As May is Mental Health Awareness Month, in this blogpost we’ll be exploring how the positive attributes of resilience contributes to effective leadership.
In my eBook, The Achiever’s Guide to Failure: How to Succeed In Spite of Fearing Failure, I recount a study done by the National Center on Women and Aging (now known as the National Program on Women and Aging) at Brandeis University in Waltham, Massachusetts. In this study, women age 50 plus said they feel happier about getting older than they thought they would.
Quoted in Time Magazine, Elaine Wethington, a Cornell University sociologist who specializes in midlife explains it this way:
“There is kind of a virtuous cycle created when women feel more confident about their coping skills. They are better at coming to grips with problems because they believe that they can, and solving problems then feeds back and gives you (sic “them”) a sense of mastery of life.”
Persistently solving problem after problem, facing challenge after challenge, is one of the hallmarks of resilience. And it’s one of the hallmarks of being a good leader.
Today’s leaders are constantly facing change and all that change presents challenges. It is resilience that allows these leaders to first embrace change with a positive attitude and then persist through the challenges it presents. It is resilience that allows the leader to bounce back quickly after a setback, and to step back to examine what can be learned from that failure. And it is resilience that keeps that leader rinsing and repeating.
Some other qualities that resilience forges within leaders include:
Adaptability. Constant change and challenge require leaders to adapt, and resilient leaders have adaptability in spades. By being so adaptable and forging through ever-changing challenges, resilient leaders can successfully achieve their objectives, inspiring confidence in their teams.
Problem-solving. The basis for resilience is having a growth mindset which is the belief that one can grow and become better as skills and intelligence can be learned and improved. Therefore, a resilient leader will approach a problem with curiosity, seeking to discover solutions by learning more about the situation. As resilience can improve self-efficacy providing self-confidence, the resilient leader is more apt to stay calm under pressure, knowing that the solution to the problem is nearby.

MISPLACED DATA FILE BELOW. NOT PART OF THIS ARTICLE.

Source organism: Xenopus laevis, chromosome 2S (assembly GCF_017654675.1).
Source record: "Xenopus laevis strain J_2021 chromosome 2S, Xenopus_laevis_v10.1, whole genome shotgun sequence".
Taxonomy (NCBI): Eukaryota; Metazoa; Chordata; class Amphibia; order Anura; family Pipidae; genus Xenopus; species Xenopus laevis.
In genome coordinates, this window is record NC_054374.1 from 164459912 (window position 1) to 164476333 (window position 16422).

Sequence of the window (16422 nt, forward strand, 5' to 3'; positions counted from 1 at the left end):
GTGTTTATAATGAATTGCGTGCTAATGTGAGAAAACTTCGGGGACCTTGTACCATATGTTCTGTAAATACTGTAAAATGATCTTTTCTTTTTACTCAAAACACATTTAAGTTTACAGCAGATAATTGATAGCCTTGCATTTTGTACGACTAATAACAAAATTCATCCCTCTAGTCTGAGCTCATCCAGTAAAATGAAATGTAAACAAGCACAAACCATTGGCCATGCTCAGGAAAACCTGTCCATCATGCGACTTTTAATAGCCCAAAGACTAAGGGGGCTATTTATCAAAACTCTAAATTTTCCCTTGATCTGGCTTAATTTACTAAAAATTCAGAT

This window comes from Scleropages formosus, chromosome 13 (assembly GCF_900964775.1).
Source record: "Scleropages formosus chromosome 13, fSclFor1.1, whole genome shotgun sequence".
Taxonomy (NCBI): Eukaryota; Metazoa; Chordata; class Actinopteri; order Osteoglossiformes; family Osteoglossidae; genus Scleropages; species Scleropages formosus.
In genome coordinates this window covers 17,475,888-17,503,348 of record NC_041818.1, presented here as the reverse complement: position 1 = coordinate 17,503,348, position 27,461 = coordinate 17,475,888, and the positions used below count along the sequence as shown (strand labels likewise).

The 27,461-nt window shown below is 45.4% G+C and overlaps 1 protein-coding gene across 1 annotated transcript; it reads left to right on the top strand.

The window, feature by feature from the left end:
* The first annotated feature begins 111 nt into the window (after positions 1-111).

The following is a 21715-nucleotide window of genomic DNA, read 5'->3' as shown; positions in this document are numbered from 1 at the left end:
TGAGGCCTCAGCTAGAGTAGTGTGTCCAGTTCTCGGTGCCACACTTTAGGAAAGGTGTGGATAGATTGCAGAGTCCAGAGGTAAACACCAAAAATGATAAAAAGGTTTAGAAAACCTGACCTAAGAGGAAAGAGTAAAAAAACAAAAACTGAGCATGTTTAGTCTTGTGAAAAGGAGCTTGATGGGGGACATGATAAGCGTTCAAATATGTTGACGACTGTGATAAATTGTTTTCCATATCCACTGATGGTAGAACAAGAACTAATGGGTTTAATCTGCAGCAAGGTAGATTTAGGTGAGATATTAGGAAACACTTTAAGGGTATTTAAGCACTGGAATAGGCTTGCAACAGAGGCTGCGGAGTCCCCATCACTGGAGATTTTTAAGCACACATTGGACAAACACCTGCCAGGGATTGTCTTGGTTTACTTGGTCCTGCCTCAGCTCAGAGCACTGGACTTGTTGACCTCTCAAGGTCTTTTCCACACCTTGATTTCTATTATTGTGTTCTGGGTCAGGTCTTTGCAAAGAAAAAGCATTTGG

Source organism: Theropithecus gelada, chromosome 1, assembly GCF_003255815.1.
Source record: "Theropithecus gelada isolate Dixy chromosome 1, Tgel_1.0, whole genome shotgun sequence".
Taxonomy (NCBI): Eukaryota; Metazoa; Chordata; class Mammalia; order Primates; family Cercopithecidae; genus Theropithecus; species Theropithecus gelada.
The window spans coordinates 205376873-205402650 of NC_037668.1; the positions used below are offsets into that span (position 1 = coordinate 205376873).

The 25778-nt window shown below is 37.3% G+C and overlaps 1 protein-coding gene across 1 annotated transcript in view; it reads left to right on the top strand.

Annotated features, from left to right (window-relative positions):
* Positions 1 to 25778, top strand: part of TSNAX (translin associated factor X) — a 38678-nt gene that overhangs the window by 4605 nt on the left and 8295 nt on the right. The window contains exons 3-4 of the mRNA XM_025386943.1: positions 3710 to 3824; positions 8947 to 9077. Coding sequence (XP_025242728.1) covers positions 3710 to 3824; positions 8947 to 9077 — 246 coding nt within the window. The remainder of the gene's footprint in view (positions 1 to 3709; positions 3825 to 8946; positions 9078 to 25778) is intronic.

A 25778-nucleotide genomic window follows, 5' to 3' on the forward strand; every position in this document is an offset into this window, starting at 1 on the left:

Role modeling. As resilient leaders take a positive approach to challenges and have a wide array of positive coping strategies, they serve as good role models for their teams.
Building resilience in others. Role modeling leads to building resilience in others. By creating resilient teams, resilient leaders are also building more resilient organizations. The foundation of more resilient teams and organizations is built upon providing positive guidance and creating an environment that promotes learning, growth, and psychological safety.
Decision-making. Resilient leaders can make better decisions under uncertain and ambiguous conditions because resilience has fostered qualities within them that allow them to do so, qualities like: demonstrating self-efficacy and self-confidence, being adaptable, possessing a growth mindset, remaining calm under pressure and considering multiple perspectives before making informed choices.
Leaders must have:
These are some of the qualities of an effective leader as well as a resilient one. So to be an effective leader, leaders must learn resilience.
Having a growth mindset is foundational to building resilience. Do you have a growth mindset? Find out by taking this quick quiz.